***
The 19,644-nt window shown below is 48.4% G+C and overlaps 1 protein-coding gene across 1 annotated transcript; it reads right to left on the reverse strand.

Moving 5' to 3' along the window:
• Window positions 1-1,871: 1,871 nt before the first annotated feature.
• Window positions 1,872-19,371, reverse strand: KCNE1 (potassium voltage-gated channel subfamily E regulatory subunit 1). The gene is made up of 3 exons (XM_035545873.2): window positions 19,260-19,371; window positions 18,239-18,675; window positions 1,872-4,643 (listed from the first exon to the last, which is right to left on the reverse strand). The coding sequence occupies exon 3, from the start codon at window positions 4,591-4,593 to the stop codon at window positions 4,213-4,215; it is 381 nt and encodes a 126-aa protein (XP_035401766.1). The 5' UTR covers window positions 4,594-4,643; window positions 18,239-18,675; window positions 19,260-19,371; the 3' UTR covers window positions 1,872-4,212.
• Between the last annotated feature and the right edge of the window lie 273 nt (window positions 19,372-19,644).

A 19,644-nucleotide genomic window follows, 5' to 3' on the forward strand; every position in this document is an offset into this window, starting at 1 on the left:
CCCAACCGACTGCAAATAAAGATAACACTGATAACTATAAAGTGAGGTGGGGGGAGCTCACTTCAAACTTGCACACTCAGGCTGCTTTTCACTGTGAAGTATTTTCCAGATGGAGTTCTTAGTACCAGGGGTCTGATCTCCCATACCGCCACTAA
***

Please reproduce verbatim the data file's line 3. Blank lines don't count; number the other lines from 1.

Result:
• Window positions 1-1,871: 1,871 nt before the first annotated feature.